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Giles v. City of Lincoln

United States District Court, D. Nebraska

September 28, 2018

BRIAN GILES, Plaintiff,
v.
CITY OF LINCOLN, et. al; Defendants.

          MEMORANDUM AND ORDER

          Cheryl R. Zwart United States Magistrate Judge

         The following motions are currently pending before me and fully submitted:

Filing No. 45: Defendants' Motion for New Progression Order Allowing for Phased Discovery and Initial Motion to Dismiss and Summary Judgment Deadlines;
Filing No. 48: Plaintiff's Motion to Compel; and
Filing No. 65: Plaintiff's Motion to Amend.

         For the reasons stated below, Defendants' motion will be granted, and Plaintiff's motion to compel and motion to amend will be denied.

         INTRODUCTION

         Rule 1 of the Federal Rules of Civil Procedure sets the overarching standard applicable to all federal civil cases.

[The Federal Rules of Civil Procedure] govern the procedure in all civil actions and proceedings in the United States district courts, except as stated in Rule 81. They should be construed, administered, and employed by the court and the parties to secure the just, speedy, and inexpensive determination of every action and proceeding.

Fed. R. Civ. P. 1 (emphasis added). Plaintiff's counsel argues that the December 2015 rule changes did not actually change the scope of discovery; that a proportionality requirement was always imbedded within the Rules. She is correct, but it was not previously emphasized nor consistently enforced by the courts. More importantly, a past tendency to ignore or overlook proportionality when considering discovery disputes does not justify continuing that culture.

         The magistrate judges within the District of Nebraska are working cooperatively with each other and the bar to assure that the aspirations of Rule 1, and the associated 2015 amendments to the civil rules, are fully implemented. The court must actively engage to address broad electronically stored information (ESI) discovery requests that eclipse the merits of the case; where litigating and completing ESI discovery exceeds the value of the entire lawsuit and as such, becomes an impetus to settle irrespective of the merits. Such circumstances are the antithesis of the purpose of Rule 1. They cannot be supported or condoned by the court.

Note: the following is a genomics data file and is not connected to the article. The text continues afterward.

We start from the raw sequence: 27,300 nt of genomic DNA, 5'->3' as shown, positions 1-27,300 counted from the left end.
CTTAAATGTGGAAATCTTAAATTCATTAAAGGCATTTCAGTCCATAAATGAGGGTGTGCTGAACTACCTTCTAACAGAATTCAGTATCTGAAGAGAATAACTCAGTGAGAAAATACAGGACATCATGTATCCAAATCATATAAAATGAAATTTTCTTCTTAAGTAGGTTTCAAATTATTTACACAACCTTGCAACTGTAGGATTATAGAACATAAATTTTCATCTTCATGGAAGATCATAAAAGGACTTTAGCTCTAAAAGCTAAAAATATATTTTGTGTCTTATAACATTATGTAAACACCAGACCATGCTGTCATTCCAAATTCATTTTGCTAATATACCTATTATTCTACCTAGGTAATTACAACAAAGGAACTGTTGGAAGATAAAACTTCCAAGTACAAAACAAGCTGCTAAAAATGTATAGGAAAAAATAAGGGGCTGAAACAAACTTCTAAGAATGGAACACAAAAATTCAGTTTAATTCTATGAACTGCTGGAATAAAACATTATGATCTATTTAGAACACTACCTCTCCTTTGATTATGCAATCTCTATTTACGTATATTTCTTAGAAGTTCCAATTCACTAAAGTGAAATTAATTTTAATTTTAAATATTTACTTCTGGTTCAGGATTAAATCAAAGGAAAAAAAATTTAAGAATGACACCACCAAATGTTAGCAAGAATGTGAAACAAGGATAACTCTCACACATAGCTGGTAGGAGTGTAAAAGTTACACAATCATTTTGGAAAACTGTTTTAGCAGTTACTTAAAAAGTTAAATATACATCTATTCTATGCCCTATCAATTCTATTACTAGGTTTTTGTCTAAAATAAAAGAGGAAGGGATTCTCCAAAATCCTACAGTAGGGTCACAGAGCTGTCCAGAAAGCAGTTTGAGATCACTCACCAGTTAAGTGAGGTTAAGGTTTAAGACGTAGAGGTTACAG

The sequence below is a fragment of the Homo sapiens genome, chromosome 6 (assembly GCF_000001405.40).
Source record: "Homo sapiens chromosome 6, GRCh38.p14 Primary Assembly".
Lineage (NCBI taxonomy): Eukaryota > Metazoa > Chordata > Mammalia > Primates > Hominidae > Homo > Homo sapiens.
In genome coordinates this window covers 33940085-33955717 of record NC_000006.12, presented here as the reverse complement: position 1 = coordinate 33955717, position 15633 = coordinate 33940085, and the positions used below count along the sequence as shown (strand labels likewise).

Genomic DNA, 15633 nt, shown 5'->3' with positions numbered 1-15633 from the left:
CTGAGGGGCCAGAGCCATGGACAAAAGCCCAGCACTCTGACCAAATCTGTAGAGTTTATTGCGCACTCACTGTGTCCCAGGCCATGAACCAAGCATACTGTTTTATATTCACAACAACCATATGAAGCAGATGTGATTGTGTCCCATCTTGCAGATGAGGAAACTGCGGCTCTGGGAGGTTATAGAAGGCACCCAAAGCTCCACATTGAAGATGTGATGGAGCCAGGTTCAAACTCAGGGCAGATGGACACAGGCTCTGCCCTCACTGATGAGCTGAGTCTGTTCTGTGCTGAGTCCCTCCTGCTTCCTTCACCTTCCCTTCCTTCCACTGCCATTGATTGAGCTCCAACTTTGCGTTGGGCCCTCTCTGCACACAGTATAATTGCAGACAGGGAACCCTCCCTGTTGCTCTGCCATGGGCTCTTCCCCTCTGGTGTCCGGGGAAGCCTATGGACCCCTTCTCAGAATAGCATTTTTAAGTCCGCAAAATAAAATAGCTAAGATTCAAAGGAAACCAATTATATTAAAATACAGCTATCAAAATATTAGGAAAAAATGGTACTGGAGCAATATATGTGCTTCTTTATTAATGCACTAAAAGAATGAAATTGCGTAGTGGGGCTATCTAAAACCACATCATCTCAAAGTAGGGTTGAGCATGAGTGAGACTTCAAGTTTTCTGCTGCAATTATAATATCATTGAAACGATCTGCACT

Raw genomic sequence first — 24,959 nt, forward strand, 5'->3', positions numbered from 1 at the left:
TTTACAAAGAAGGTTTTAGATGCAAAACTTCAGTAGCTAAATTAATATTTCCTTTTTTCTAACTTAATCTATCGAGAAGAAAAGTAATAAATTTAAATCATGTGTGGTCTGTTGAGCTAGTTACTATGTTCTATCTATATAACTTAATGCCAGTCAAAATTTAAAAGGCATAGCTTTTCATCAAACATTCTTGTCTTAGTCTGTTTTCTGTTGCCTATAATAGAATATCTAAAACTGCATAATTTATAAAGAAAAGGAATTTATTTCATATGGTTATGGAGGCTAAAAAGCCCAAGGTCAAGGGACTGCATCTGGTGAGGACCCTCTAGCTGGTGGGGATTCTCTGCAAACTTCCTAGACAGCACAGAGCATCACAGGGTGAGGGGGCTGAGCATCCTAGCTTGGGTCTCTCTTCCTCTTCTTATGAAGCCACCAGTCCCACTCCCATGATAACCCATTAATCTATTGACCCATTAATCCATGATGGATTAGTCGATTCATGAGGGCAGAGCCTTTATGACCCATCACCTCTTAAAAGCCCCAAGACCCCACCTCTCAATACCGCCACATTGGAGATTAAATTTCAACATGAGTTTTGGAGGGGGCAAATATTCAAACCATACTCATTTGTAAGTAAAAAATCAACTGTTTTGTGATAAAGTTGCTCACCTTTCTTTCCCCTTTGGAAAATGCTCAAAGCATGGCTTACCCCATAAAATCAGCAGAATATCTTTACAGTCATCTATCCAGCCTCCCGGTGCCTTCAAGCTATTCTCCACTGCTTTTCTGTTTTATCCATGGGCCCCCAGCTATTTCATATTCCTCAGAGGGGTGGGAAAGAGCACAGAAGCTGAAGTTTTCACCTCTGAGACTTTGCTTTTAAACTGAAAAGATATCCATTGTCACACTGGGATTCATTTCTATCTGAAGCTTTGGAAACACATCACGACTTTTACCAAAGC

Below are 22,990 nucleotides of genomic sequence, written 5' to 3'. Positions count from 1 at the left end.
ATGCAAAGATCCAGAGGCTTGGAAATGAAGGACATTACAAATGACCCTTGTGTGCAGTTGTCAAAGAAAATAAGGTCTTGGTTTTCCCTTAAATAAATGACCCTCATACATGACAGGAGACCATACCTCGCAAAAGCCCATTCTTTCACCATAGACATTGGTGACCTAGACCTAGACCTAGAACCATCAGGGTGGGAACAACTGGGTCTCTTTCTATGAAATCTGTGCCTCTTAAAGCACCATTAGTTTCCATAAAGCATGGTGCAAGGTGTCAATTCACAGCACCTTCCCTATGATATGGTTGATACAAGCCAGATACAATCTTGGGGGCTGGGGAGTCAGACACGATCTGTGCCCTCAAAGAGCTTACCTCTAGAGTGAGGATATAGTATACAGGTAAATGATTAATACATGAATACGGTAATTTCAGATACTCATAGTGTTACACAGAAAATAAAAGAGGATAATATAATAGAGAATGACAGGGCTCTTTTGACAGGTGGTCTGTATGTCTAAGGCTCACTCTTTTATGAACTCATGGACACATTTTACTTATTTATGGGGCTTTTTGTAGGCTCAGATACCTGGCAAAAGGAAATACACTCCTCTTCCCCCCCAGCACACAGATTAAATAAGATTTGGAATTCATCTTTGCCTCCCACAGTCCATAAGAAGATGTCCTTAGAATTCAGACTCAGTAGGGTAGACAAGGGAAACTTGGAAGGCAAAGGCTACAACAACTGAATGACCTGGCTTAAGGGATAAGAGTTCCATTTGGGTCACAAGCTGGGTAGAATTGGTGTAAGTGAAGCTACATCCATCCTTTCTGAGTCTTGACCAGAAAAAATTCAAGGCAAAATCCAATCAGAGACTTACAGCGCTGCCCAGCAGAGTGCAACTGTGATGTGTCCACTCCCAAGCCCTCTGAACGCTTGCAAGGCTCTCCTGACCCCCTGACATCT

Against this backdrop, this court is now tasked with sifting through over 1500 pages of documentation on the pending motions; with Plaintiff alone submitting 142 pages of briefing and over 1100 pages of evidence. Ironically, Plaintiff filed a 76-page brief and over 800 pages of evidence in support of an order compelling discovery of ESI “proportional” to the needs of the case.[1] As stated by Defendants, Plaintiff's extensive filings are “the most persuasive evidence of the necessity to control discovery in this case.” (Filing No. 55 at CM/ECF p. 1). The City argues staging discovery is a first step in that process. As explained below, the court agrees.

         PLAINTIFF'S LAWSUIT

         Plaintiff's complaint alleges Plaintiff was retaliated against “for reporting sexual and national origin harassment/discrimination; for reporting retaliation regarding other firefighters who had engaged in protected activity; and for participating as a witness in connection with EEO investigations conducted by the City of Lincoln.” (Filing No. 1 at CM/ECF p. 1). Plaintiff alleges that after he supported claims made by female firefighters, and a claim by Troy Hurd that Hurd was retaliated against for supporting female firefighters, Plaintiff himself became the target and victim of retaliation. Specifically, Plaintiff claims that in September of 2014, he applied to be placed on a promotions list for Battalion Chief. He alleges that two such openings occurred in the Spring of 2015, and despite his superior ranking, experience, and qualifications within the applicant pool, the promotions were awarded to two other individuals; one on August 13, 2015 and the other on November 30, 2015. Plaintiff alleges he was not promoted in retaliation for supporting those subjected to discriminatory treatment. He asserts claims against the City of Lincoln, Nebraska, Tom Casady, Tim Linke, Patrick Borer, and Eric Jones for recovery under 42 U.S.C § 1983 for violation of rights secured under the Equal Protection Clause and the First Amendment; Conspiracy under 42 U.S.C. § 1985, Title VII of the Civil Rights Act of 1964, as amended, and parallel Nebraska employment law. (Filing No. 1).

         Linke, as Interim Chief of Lincoln Fire and Rescue Department (LF&R), made the Battalion Chief hiring decisions. (Filing No. 54-5, at CM/ECF p. 2-3). Linke was appointed as Interim Chief in June of 2015. Id. Before making the Battalion Chief promotion decisions, Linke received information from the chief officers or command staff of LF&R. While there appears to be a factual issue as to precisely who Linke spoke to before making the decisions, (Filing No. 54-5, at CM/ECF p. 2; 54-2, 54-3, 54-4, 54-6, and 54-7), it is undisputed that Linke chose someone other than Plaintiff for the August position, and Plaintiff withdrew his name from consideration for the November opening. (Filing Nos. 53-1, at CM/ECF p. 5; 54-5, at CM/ECF pp. 2-3: 55 at CM/ECF p. 23).

         ANALYSIS

         A. Motion to Stage ...


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